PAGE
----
The result is that if we will walk in this particular “way,” and acknowledge that Jesus is this particular “truth,” we will one day awake to find that we are truly alive; that we are alive not just for a season, but alive forever with God. In that Jesus is the way and the truth, He is also the life; a life whose definition we have yet to fully comprehend.
John’s Gospel is articulating something that for all purposes is impossible for human beings to fully describe or understand; it is a love that explodes our categories of experience and comprehension. How God loves us is a lesson that we continue learning until we leave this place.
Because no one has spoken as Jesus has spoken of God. Jesus is blessing his friends and followers, some of whom are in the process of soon denying Him. The explanation is that for those who walk in this Way, those who will trust this Truth, those who will accept this Life, they will have an intimation of God as “Abba” and Father. It is a new and unprecedented relationship that each human being might have with God that is intimate and precious – the way that a child suddenly runs to their parent across a crowded room.
Buddha never says something like this. Moses never says something like this; nor does Muhammed or Krishna. The point that John is making is that Jesus is speaking something completely unique into being. This “Abba experience” lives in the heart of the Gospel. Jesus opens his own life with a graceful gesture to an insubordinate humanity, you and me, so that we might share his own intimacy with God. The Incarnation is the doorway. It is the ultimate and only blessing that really matters in the end.
The gift on his last night, as Jesus speaks the truth in love to his friends, is that although they will very predictably fail him, He has no intention of failing them. In fact, the opposite is true. He not only does not fail us, he goes ahead to become the guide through a wilderness that we would never escape; the wilderness of death, and the wilderness of an eternal existence apart from God.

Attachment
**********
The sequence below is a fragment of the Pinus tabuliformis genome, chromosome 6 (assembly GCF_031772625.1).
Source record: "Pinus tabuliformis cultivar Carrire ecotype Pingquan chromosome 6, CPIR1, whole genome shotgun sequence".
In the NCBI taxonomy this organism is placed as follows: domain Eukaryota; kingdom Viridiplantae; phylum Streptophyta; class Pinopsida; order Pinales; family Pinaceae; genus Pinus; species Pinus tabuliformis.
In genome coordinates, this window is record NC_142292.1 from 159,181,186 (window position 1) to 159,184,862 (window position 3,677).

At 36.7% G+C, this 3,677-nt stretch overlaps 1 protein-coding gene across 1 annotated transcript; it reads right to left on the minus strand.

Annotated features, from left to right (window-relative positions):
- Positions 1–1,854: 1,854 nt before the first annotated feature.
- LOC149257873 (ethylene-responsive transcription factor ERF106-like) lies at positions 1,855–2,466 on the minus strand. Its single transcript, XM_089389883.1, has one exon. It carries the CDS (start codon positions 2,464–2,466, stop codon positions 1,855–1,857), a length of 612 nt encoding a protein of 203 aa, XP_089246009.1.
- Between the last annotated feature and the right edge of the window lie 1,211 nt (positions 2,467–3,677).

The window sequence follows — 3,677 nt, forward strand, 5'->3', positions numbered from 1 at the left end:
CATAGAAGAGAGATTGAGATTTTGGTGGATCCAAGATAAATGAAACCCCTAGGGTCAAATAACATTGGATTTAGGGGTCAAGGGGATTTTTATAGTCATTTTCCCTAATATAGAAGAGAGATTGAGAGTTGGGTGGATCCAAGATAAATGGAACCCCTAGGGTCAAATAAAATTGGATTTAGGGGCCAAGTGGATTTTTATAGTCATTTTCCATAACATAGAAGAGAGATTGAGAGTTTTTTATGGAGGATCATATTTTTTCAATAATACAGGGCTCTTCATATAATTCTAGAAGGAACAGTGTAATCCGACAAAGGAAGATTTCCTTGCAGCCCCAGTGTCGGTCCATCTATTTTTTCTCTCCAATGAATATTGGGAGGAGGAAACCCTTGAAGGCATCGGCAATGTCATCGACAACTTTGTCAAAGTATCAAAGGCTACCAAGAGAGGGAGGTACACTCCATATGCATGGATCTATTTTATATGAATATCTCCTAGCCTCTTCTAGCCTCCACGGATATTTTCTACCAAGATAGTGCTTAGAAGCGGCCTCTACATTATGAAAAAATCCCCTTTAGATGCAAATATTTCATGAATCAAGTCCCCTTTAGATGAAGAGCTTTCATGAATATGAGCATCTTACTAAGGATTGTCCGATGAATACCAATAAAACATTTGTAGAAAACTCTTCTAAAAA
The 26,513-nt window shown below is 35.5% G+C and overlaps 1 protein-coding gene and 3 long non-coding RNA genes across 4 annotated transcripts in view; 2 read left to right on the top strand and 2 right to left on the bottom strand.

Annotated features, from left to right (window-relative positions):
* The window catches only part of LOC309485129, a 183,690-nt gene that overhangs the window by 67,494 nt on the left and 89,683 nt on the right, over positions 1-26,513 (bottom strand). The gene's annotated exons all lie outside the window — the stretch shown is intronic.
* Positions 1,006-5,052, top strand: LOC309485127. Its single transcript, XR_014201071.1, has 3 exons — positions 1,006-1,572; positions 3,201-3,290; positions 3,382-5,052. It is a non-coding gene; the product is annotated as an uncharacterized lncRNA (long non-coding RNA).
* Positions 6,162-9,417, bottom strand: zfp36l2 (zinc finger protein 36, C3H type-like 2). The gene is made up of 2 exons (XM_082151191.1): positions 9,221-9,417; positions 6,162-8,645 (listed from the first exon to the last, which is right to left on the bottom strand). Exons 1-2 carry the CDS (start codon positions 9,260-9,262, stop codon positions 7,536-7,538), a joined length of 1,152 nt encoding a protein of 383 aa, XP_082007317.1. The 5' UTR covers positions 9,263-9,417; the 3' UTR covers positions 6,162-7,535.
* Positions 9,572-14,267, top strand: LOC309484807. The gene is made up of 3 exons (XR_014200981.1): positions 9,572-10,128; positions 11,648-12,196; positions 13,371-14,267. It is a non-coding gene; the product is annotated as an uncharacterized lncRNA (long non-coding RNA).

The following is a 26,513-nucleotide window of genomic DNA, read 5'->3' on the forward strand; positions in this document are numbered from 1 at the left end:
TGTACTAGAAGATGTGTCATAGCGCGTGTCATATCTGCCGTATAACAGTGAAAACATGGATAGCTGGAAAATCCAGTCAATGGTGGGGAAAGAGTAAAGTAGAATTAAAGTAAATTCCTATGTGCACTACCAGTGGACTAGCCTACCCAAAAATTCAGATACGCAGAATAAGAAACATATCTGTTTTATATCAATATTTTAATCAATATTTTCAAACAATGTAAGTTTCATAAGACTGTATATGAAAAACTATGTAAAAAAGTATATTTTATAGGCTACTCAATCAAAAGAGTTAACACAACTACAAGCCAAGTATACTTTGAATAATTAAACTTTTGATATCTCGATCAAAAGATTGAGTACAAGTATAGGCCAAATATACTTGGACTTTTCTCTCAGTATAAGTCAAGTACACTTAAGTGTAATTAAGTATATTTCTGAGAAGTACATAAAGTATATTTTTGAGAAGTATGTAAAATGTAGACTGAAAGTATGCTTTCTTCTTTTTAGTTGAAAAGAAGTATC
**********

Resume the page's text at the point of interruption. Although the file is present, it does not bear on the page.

Because of his Good Shepherd’s love, we can have confidence that when we call upon him, we are never lost, and we always have a story beyond those that begin and end in this world.
Jesus gives his friends the assurance that in the days to come, in the events that are unforeseen for them – they already have everything that they need – because they have Him, and He is going forward in such a way that He will always have them.
In January 2000, leaders of Charlotte, North Carolina, invited their favorite son, Billy Graham, to a luncheon. Billy initially hesitated to accept the invitation because he struggles with Parkinson’s disease. But the Charlotte leaders said, “We don’t expect a major address. Just come and let us honor you.” So he agreed.
After wonderful things were said about him, Graham stepped to the rostrum, looked at the crowd, and said, “I’m reminded today of Albert Einstein, the great physicist who this month has been honored by Time magazine as the Man of the Century. Einstein was once traveling from Princeton on a train when the conductor came down the aisle, punching the tickets of each passenger. When he came to Einstein, Einstein reached in his vest pocket. He couldn’t find his ticket, so he reached in his other pocket. It wasn’t there, so he looked in his briefcase but couldn’t find it. Then he looked in the seat by him. He couldn’t find it. The conductor said, ‘Dr. Einstein, I know who you are. We all know who you are. I’m sure you bought a ticket. Don’t worry about it.’ Einstein nodded appreciatively.
“The conductor continued down the aisle punching tickets. As he was ready to move to the next car, he turned around and saw the great physicist down on his hands and knees looking under his seat for his ticket. The conductor rushed back and said, ‘Dr. Einstein, Dr. Einstein, don’t worry. I know who you are. No problem. You don’t need a ticket. I’m sure you bought one.’ Einstein looked at him and said, ‘Young man, I too know who I am. What I don’t know is where I’m going.’”
Billy Graham continued, “See the suit I’m wearing? It’s a brand-new suit. My wife, my children, and my grandchildren are telling me I’ve gotten a little slovenly in my old age. I used to be a bit more fastidious. So I went out and bought a new suit for this luncheon and one more occasion. You know what that occasion is? This is the suit in which I’ll be buried. But when you hear I’m dead, I don’t want you to immediately remember the suit I’m wearing. I want you to remember this: I not only know who I am, I also know where I’m going.”
John Huffman, “Who Are You, and Where Are You Going?” 2002.
The Very Rev. Alston Johnson is dean of St. Mark’s Cathedral, Shreveport, Louisiana.